Brush fire burns 11 acres
A brush fire came too close for comfort for a residential community in North Fort Myers Wednesday evening.
The fire ignited near the Sabal Springs and Island Vista communities near the intersection of Business 41 and U.S. 41, and was totally contained by nightfall, but not before it burned 11 acres and came dangerously close to homes in Island Vista.
No property damage was reported. The fire is believed to have been caused by a campfire started in a homeless encampment.
“We concluded that the origin went to the vagrant camp and there was a fire area that was still smoking, not a fire pit per se, and it didn’t have the proper 30 feet from trees,” said Kristi Kulwicki, spokesperson for North Fort Myers Fire and Rescue. “We can assume they were cooking.”
In what has been a drier-than-normal year so far, Kulwicki said the ground is tinder dry, and it doesn’t take much for a fire to result, with 80 percent caused by human error. The rest are caused by lightning, which can be ruled out.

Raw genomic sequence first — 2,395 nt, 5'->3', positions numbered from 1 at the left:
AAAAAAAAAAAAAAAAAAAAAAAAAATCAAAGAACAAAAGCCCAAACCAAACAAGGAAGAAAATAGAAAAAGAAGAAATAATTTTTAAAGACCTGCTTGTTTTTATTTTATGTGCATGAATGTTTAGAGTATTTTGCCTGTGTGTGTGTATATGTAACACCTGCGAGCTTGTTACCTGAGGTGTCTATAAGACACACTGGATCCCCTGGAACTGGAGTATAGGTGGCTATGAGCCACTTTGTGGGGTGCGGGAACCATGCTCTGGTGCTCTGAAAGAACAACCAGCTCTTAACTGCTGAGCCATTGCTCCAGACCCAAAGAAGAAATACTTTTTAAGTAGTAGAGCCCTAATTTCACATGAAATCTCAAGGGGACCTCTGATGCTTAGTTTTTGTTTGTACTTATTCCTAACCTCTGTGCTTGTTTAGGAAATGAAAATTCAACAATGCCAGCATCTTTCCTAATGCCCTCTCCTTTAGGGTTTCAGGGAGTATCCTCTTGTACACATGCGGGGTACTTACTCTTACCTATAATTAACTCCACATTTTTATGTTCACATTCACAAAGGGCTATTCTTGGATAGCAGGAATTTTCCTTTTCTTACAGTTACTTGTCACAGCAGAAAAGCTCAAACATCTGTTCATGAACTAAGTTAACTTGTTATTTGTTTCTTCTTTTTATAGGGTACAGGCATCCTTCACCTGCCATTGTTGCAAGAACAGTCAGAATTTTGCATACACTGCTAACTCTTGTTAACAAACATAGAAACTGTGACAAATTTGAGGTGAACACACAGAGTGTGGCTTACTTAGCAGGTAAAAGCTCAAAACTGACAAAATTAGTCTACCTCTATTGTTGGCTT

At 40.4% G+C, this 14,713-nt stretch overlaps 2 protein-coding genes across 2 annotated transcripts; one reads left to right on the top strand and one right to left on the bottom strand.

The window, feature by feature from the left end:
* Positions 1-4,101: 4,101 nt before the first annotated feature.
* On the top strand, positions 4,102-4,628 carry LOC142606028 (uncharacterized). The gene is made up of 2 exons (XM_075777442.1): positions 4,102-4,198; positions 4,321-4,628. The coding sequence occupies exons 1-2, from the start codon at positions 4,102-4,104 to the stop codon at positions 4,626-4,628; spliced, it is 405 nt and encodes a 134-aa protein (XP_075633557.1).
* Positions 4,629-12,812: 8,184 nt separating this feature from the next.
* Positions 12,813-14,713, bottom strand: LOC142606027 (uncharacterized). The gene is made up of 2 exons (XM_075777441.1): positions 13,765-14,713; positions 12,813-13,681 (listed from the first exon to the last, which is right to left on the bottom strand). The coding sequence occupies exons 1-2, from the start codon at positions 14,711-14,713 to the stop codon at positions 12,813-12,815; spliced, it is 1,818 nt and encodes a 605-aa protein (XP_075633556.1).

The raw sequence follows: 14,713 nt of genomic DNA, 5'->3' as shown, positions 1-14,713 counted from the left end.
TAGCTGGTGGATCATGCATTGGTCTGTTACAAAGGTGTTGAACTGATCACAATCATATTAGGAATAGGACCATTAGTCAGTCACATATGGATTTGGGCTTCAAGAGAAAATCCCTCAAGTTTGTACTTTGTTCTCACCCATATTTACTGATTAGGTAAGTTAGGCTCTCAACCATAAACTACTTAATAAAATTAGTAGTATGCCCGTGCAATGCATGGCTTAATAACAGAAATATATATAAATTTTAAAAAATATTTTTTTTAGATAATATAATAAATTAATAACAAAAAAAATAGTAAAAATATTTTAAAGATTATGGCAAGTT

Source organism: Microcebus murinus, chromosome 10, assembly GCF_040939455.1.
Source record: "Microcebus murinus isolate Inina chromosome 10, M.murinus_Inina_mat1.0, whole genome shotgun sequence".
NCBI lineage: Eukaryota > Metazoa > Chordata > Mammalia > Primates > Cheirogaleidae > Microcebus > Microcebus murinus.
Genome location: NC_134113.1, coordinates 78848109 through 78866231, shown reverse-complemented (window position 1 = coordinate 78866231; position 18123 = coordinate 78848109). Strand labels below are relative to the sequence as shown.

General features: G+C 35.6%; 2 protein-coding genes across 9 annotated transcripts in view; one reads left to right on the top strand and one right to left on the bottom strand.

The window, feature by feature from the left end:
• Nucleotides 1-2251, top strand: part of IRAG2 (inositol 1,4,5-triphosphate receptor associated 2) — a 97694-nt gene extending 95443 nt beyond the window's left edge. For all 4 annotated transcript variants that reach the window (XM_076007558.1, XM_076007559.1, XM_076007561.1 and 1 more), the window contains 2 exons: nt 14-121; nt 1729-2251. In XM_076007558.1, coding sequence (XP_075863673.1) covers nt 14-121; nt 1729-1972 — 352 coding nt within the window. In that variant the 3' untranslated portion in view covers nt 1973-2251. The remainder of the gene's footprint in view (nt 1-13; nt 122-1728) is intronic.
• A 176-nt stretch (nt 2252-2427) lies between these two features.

Kulwicki said it’s humans being silly or negligent that causes these types of fires. An example would be people throwing cigarette butts outside while driving.
“It doesn’t take a lot of wind to blow embers to a very dry area like evergreens, which are super flammable, and it starts very quickly,” Kulwicki said. “It spreads like wildfire, thus the name, and it escalates.”
Brushfire Prevention Month starts in May, Kulwicki said. But here in Southwest Florida, it tends to start much earlier, and even though we are in the middle of a drought, there are no burn bans yet.
“Every year we end up with a burn ban, but we’re not quite there yet. We can see the future and this is our first big brush fire,” Kulwicki said. “We are so fortunate not to have had structural damage. People have to be more careful.”
Kulwicki said all it takes to start a fire is for someone to park their car in the yard and leave it running for a short period to start a fire, with the wind pulling it in every direction.
“People idle in their yard and turn on the air conditioning and the grass is so dry and hot that, when they left, they created a brush fire under the car by the heat and the combustible grass,” Kulwicki said. “The next thing they know, they have fire and brush trucks on their property.”
Kulwicki tells people they need to be careful outside during this time of year.
“People need to have good judgement. If they’re going to have a fire, keep it away from homes at least 30 feet or vegetation,” Kulwicki said. “You do not leave any open flame unattended outside or inside. Fire cannot be trusted.”